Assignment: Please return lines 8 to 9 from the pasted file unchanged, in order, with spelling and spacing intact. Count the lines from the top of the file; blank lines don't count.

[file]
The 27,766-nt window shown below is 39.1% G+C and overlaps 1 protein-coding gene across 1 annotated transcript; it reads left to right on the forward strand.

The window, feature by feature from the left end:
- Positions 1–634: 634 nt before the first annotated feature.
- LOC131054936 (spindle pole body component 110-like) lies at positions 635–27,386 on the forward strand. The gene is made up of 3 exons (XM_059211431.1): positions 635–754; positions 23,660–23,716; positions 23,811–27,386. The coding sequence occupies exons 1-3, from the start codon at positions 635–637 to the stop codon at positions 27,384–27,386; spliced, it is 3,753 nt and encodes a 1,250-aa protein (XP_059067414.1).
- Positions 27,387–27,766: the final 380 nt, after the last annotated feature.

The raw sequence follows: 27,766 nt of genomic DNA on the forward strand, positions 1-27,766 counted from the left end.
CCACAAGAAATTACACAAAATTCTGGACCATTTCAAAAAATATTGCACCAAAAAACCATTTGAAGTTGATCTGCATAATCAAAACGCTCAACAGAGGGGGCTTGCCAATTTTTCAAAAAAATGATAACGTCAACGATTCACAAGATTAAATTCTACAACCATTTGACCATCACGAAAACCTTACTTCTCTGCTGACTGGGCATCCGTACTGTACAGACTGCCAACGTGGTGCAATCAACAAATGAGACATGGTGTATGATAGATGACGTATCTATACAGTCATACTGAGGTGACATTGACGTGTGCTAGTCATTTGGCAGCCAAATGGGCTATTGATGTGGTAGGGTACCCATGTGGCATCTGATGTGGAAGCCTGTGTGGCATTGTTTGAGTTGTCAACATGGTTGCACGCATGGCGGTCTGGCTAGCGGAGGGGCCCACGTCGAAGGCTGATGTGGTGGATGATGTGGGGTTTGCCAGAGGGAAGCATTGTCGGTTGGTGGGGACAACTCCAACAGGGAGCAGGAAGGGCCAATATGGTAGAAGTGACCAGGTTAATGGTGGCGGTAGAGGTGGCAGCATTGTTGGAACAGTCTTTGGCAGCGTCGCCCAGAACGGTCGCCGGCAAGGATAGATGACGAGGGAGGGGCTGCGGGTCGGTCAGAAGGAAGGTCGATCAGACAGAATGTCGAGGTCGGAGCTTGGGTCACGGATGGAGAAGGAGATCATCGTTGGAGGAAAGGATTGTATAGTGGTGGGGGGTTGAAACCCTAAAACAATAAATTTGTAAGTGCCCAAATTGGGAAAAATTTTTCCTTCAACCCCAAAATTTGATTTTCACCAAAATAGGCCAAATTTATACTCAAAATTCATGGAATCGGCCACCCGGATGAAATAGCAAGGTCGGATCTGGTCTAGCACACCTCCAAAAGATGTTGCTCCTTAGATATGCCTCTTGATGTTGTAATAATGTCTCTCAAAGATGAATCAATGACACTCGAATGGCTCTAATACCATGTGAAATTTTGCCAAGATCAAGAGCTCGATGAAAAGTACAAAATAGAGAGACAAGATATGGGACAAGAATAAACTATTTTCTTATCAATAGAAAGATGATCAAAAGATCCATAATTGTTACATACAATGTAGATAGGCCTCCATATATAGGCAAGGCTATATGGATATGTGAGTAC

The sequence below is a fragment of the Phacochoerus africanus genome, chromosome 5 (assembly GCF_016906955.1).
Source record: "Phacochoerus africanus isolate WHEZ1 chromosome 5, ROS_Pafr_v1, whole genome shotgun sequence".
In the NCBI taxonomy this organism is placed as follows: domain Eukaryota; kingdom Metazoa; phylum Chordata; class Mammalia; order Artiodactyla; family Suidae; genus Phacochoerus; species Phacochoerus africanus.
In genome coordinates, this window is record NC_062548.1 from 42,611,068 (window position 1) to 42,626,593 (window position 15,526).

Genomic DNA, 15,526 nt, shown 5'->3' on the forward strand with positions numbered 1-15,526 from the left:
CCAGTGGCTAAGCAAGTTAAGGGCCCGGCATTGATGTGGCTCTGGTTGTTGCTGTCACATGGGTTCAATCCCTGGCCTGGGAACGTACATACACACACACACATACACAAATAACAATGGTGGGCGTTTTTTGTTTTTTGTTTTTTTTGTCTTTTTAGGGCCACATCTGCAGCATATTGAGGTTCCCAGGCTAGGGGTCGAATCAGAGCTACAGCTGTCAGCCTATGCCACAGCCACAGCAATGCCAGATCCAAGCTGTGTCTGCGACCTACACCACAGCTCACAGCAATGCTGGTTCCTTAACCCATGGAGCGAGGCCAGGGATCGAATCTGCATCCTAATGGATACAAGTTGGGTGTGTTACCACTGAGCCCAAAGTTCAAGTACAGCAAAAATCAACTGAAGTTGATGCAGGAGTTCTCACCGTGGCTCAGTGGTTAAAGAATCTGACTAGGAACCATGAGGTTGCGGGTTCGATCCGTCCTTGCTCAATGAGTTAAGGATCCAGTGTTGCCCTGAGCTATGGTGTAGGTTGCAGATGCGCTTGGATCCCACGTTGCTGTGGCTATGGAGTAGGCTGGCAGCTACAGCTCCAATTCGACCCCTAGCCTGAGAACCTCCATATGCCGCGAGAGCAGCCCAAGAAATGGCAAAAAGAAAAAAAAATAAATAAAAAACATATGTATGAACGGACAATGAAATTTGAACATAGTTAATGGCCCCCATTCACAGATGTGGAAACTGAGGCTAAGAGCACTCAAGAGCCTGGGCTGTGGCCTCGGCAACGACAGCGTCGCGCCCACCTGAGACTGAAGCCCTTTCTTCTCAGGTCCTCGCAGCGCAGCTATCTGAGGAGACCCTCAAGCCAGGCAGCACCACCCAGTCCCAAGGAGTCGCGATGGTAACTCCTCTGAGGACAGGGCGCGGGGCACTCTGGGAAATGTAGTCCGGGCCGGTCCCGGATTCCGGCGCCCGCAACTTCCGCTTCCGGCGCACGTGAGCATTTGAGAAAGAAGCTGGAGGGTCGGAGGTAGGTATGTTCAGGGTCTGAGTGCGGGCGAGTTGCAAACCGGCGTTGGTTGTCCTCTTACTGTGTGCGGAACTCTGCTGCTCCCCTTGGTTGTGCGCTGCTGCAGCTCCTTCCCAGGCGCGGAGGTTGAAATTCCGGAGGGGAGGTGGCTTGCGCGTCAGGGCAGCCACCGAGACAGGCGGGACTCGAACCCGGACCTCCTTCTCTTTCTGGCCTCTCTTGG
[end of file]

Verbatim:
The sequence below is a fragment of the Phacochoerus africanus genome, chromosome 5 (assembly GCF_016906955.1).
Source record: "Phacochoerus africanus isolate WHEZ1 chromosome 5, ROS_Pafr_v1, whole genome shotgun sequence".